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Prof. Tariq Mansoor is presently serving as the Vice-Chancellor, Aligarh Muslim University, Aligarh. Previously he has also served as Principal, J.N. Medical College, Chief Medical Superintendent, J.N. Medical College Hospital and Chairman, Department of Surgery. He is also the member of Medical Council of India since March 2015 for a period of four years. He is product of the first batch of prestigious Our Lady of Fatima Higher Secondary School, Aligarh. During his school days he has served as House Captain as well as School Captain. He did his MBBS and MS in General Surgery from Jawaharlal Nehru Medical College, AMU, Aligarh. A surgeon by profession with special interest in Breast and Thyroid Diseases, Prof. Tariq Mansoor has 33 years of Teaching and 35 years of Clinical experience. He has 90 publications to his credit and has guided 49 Postgraduate Medical Students for their Thesis as Supervisor / Co-Supervisor

Two poems on Asifa which make you weep

The following are the two masterpiece poetic homages to eight year old innocent girl Asifa who was brutalized, gang-raped, killed and her dead body mutilated at Kathua. The story of Asifa has shocked the world except Hindutva criminals who are celebrating the torture, gang-rape and killing of this innocent girl. In a Facebook post, Vishnu Nandakumar, Son of senior RSS leader E N Nandakumar and also a close relative of BJP state general secretary A N Radhakrishnan wrote: “It is good that she (the rape victim) was killed now. Otherwise, she would have come as a bomb against India.”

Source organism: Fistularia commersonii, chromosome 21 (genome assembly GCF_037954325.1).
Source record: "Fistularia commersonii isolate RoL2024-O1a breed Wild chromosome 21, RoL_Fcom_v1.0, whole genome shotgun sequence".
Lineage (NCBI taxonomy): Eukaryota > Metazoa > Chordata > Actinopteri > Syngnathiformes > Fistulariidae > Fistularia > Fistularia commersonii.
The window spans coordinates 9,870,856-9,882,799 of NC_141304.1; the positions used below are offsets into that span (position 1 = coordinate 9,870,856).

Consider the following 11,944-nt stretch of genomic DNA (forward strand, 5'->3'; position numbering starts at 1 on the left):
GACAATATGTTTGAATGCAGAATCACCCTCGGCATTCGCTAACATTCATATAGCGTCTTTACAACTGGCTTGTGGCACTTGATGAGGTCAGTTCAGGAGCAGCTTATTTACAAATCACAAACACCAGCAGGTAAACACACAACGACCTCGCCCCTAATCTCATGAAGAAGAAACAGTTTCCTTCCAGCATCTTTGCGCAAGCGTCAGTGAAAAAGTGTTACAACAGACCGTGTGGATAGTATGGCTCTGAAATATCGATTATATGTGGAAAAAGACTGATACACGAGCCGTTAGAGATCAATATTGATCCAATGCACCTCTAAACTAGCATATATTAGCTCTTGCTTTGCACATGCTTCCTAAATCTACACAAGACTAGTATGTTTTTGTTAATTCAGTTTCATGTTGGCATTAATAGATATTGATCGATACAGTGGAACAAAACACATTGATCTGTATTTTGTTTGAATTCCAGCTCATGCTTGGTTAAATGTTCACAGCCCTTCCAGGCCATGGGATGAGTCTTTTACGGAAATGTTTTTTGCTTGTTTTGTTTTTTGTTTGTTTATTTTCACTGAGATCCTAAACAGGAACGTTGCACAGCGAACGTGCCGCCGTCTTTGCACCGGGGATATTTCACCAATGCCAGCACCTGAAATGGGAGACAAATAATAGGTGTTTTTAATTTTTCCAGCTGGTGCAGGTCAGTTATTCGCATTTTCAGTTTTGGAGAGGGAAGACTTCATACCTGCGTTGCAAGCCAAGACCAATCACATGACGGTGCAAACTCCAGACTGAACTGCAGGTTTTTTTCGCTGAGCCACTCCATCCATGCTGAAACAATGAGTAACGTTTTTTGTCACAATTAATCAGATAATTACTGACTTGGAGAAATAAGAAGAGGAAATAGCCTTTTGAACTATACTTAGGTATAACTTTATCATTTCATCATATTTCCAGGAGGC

Who penned the first poem is not known but it is a poem which reminds of resistance poetry written against imperialism, Zionism and fascism. The second poem is by Professor Badri Raina. I weep whenever recite these poems. But the tears are not the outcome of helplessness or defeatism but of a resolve that we will not let the rapists under the garb of religion destroy India. Let me know how you felt.

The Hindi translation of the first poem is by Hirdyesh Joshi.

Shamsul Islam


I sent the horses trotting,
And they found their way back home.
But, I couldn’t.
My legs that you thought were
Swift as those of a deer,
They froze.
Maai, they froze.
But I sent the horse’s home.
them monsters,
They had no horns or fangs,
Or deadly long nails.
But they hurt me.
They hurt me bad, Maai.
The purple flowers,
The yellow butterflies,
They stood there helpless.
While I sent the horses back home.
Tell Baba that I know,
I know,
I know he tried.
I heard him say out my name,
I heard him repeat it loud.
I was sleepy Maai,
I was tired.
Them monsters,
They hurt me bad.
Strange as it may seem to you,
It feels like your warmth now.
It doesn’t hurt anymore.
The blood has dried
And it looks like the purple blossoms
That swayed with me in the meadows.
It doesn’t hurt, Maai.
The monsters are still out there..
And there are stories too.
Don’t listen to them Maai,
Gut wrenching and agonizing they are
And a lot you’ve gone through.
Lest I forget,
There’s a temple there
Where lives a goddess.
Thank her,
For I think it’s she who helped,
The horses find their way back home.
~ Mi

Hindi translation of the I SENT THE HORSES BACK HOME poem by Hirdyesh Joshi.

घोड़े घर पहुंच गये होंगे
मैंने उन्हें रवाना कर दिया था
उन्होंने घर का रास्ता ढूंढ लिया ना मां
लेकिन मैं खुद आ न सकी
तुम अक्सर मुझे कहा करती